Sunday, April 15, 2012

"straight is the line of duty; curved is the line of beauty": G.L. Watson - the Art and Science of Yacht Design

The handsome cover of this volume from the Peggy Bawn Press

George Lennox Watson by Sir James Guthrie RSA

Peggy Bawn sailing herself off Brooklin, Maine, 2007

Peggy Bawn on Belfast Lough c.1894

Shamrock II's launch, Clydeside

Hunter's Quay c.1882 Royal Clyde Regatta

In Famous Clyde Yachts, Henry Sheilds painted Watson's 1884 5 tonner Shona. Shona gained her fame in America as Charlie Barr's first command.

J. Stwart Clark's Ornsay on Rothsay Bay.

Watson designed this Lowestoft Beach Yawl Happy New Year IV, 1893

Spinnaker Letting Go by Barlow Moore depicts Watson's Valkyrie II losing the 1893 Americas Cup to Nat Herreshoff's Vigilant

Watson, c.1894

Sir Thomas Liptons Watson designed Shamrock II in the 1901 America's Cup

A rare onboard view of Shamrock II during the 1901 Cup. That's Watson with binoculars.

Queen of Scots (1903) designed for William Coats

I must confess that when I received this lavishly illustrated work, I had no knowledge of Watson or his renown. Gary MacMahon (see my AK Ilen posts) was a member of the production team for this sumptuous book through the work of his design firm Copper Reed Studio in Limerick, Ireland and was kind enough to send me a copy. The publisher, Peggy Bawn Press, is named after the small cruising/racing yacht, recently restored and pictured above. Below is a synopsis of this beautifully designed and exhaustively researched volume found on the publisher's website. I'm including this as it is far more succinct than I would be.

"Martin Black’s biography of the great Scottish designer, George Lennox Watson, is much more than a record of his life and work during the Golden Age of Yacht Design. Perhaps uniquely, it also describes the emergence of the role of the modern independent designer, of any profession or discipline. Watson’s career spanned a seminal period in industrial and social development, marking the transition from instinctive and evolutionary craft work to the application of disciplined technological innovation, using new material technology and tank testing.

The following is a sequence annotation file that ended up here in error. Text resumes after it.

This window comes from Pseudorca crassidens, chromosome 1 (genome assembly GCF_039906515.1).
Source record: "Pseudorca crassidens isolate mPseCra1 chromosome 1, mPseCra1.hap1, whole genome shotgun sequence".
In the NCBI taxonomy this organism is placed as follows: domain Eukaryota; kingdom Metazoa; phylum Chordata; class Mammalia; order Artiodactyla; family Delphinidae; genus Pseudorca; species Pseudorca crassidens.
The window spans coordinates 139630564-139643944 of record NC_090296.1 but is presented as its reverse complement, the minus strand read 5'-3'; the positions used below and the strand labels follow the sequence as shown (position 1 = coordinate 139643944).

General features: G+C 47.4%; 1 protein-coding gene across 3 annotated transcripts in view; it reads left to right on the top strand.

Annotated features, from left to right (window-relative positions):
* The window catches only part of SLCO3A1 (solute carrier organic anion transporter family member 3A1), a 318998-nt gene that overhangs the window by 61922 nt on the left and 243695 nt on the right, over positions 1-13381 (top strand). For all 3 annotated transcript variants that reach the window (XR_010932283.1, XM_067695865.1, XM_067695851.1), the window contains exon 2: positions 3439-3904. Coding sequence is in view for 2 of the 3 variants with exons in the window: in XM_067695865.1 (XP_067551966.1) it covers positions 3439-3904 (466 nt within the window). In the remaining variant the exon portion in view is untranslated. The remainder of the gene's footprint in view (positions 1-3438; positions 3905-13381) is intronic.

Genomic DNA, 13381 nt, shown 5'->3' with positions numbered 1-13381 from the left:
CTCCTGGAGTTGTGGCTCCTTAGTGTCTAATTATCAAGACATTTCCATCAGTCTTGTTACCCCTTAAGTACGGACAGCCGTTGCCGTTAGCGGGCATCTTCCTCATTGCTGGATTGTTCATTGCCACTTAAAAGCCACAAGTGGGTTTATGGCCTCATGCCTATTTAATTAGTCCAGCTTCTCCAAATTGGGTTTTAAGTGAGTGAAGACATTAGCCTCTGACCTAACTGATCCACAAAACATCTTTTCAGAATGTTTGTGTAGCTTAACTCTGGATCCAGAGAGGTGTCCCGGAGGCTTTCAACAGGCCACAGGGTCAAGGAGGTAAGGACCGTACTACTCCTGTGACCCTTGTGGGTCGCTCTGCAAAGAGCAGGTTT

So this book sheds light on social and industrial history with hundreds of contemporary illustrations, most of which are previously unpublished. Watson’s genius shines through in early racing cutters carrying clouds of sail, pro-bono pioneering work on lifeboats, America’s Cup challengers, and ultimately in sumptuous steam yachts, Watson’s adage: Straight is the line of duty; curved is the line of beauty... is consistently evident.
Carrying his prodigious research lightly, the author’s work floats easily above its load waterline, including delightful mini biographies of the colourful leading characters. Even the footnotes are entertaining.
Meanwhile this extensive and ambitious first volume has an easy “dip-in” structure to be savoured in slices. For example, the chapters on the America’s Cup challenge the conventional histories with newly discovered first hand insider sources.
In recent years, through many superb restorations, classic yachting has found a significant nostalgic niche in the yachting media, if only because of the innate beauty of the yachts and the spectacle they provide. This has revived the reputations of designers Herreshoff and Fife, but Watson’s genius needed to be rescued from a relative obscurity which was triggered by his early death. Was he “the greatest yacht designer of the 19th century”, as Olin Stephens acknowledged? Read Martin Black’s book and see if you agree. At the very least, you will find that George Lennox Watson deserves his place among the pantheon of the greats.
Then you may also answer the question I posed initially; along the way, you will enjoy many illuminating experiences, and also a rattling good yarn!"

Henry J Cooney

While this is not an inexpensive book, it is one that deserves a place on the bookshelf of anyone interested in yacht design and/or the America's Cup. Have a look!

Originally published by Thomas Armstrong in 70.8%


Gavin Atkin said...

I love that beach yawl! It must have sailed wonderfully. Gav

Gavin Atkin said...

I love that beach yawl! It must have sailed wonderfully. Gav

Thomas Armstrong said...

Originally Pilot boats, at the time Watson's design was built these boats were primarily used for racing. So yes Gavin, I'd guess you are right!

Keep Reaching said...

I didn't know about Watson either - but he surely had an eye for design. Thanks for a treat.